Even as a kid, if I wanted to drink from my brother’s water bottle, he asked me to “waterfall” it. When I was in college, it was alright to share a pint of ice cream with friends, even if there was only one (clean) spoon handy. But not everyone was on board. And it wouldn’t have been OK for them to put it in my mouth for me. That’s for wedding receptions. Or babies.
But if you go to Mass and receive communion regularly, this is happening to you. A man you call “Father,” whom you probably don’t know too well, puts your food in your mouth. Then you might go and stand in line with other people you don’t know too well, all to drink out of one chalice. Yes, we wipe the lip of the chalice each time, but that’s for Jesus’ sake, not for you. Other (approved) traditions involve a spoon, or even a straw.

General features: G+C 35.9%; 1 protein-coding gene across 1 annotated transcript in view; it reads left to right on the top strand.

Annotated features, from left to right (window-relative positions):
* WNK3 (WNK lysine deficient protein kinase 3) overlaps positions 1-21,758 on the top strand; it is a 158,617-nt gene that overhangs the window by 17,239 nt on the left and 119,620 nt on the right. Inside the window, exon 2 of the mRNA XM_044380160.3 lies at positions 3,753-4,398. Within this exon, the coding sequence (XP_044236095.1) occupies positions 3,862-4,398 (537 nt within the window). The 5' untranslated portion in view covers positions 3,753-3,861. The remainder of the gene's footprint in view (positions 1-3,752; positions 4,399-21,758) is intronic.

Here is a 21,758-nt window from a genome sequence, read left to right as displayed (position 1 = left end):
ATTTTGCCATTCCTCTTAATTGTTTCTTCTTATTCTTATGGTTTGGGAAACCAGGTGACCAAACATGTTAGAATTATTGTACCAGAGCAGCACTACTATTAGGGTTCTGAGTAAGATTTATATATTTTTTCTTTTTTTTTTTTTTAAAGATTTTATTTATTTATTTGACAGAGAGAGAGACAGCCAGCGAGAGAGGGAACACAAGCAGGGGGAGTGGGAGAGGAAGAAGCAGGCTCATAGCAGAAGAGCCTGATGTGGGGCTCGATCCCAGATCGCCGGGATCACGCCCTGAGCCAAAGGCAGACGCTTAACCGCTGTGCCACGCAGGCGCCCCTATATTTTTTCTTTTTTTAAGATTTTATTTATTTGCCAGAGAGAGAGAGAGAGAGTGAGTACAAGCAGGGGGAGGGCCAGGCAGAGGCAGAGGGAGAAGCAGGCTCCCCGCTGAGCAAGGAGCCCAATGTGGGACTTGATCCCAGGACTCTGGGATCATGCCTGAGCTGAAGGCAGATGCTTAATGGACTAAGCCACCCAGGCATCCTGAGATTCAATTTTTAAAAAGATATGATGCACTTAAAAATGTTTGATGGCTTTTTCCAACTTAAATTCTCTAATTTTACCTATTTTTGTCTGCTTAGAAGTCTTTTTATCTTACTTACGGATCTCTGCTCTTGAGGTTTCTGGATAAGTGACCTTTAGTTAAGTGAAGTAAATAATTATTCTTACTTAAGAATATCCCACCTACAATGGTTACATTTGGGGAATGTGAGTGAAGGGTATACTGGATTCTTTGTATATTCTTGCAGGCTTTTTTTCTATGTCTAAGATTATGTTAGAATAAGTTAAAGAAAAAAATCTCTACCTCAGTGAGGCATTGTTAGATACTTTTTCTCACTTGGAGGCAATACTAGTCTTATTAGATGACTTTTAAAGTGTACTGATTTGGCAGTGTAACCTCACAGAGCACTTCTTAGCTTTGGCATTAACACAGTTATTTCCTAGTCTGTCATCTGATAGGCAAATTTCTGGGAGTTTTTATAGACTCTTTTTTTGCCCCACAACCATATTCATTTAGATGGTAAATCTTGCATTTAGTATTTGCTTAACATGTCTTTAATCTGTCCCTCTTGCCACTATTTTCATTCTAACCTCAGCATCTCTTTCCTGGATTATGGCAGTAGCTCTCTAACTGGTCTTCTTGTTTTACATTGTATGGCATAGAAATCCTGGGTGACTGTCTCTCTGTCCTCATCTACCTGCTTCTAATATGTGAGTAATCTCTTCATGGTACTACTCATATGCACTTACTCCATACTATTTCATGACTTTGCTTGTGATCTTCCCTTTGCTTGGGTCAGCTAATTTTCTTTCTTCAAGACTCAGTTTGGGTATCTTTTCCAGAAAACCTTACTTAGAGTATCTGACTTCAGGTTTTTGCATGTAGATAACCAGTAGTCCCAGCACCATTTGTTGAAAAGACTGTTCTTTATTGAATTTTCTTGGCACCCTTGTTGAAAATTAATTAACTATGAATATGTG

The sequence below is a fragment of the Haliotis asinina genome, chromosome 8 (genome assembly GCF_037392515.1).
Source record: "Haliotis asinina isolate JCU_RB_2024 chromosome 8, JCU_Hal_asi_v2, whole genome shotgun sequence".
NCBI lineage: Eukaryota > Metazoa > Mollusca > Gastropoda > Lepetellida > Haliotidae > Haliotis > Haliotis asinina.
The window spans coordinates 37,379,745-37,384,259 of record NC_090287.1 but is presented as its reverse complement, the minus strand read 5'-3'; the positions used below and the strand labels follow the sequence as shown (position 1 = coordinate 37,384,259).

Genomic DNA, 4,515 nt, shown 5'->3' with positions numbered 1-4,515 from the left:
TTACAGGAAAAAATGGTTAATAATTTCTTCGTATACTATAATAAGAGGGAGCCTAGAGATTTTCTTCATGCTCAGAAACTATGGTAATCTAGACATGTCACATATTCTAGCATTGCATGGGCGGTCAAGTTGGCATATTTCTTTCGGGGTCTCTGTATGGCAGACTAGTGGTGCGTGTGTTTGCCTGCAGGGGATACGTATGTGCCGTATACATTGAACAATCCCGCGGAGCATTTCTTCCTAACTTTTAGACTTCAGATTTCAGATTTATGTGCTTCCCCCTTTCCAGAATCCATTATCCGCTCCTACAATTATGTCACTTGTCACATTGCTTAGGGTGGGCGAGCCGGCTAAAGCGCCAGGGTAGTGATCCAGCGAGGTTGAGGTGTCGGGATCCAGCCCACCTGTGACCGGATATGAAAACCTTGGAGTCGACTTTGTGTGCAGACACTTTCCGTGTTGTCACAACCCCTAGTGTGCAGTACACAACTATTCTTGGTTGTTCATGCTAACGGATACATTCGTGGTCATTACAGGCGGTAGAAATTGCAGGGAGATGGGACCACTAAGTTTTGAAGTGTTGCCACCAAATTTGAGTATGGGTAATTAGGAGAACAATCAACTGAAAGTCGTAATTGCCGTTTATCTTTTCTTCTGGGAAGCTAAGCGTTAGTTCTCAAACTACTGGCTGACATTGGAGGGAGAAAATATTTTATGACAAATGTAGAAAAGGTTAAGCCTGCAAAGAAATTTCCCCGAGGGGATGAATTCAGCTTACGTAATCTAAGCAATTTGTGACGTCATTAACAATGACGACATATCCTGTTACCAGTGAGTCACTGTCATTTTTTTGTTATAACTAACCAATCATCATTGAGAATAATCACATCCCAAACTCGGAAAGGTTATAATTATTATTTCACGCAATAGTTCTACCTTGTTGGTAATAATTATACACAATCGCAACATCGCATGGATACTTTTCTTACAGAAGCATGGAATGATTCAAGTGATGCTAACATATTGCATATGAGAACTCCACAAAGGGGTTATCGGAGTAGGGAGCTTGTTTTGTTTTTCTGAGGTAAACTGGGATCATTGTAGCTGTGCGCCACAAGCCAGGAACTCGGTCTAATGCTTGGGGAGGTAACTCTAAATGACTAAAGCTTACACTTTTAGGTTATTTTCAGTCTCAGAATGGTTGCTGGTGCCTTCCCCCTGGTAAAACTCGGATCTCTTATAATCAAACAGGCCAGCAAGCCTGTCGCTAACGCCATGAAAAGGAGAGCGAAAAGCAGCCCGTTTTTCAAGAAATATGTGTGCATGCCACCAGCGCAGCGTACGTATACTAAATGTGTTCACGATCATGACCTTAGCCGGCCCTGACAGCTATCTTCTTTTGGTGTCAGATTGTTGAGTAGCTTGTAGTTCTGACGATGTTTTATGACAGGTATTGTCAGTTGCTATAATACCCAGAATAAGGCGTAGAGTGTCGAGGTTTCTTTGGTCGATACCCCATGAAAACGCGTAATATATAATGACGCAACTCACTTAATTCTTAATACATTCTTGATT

This isn’t the whole picture of communion. But it’s what a guy might see walking in off the street—a guy who hasn’t shared a cup with strangers in his life. Communion is like this on purpose. It shows the invisible reality of the Eucharistic feast.
You are doing things here that belong to the intimacy of a family, of close friends, of a couple. That’s because this is a wedding banquet. It’s because the man distributing communion really shares in the Fatherhood of God to you. It’s because those other people in line really are your brothers and sisters. And it’s because we really are children who don’t know how to feed themselves—not with heavenly food, at least.
Open your mouth, and I will fill it. (Ps 81:10)
Photo by Fr. Lawrence Lew, O.P. (used with permission)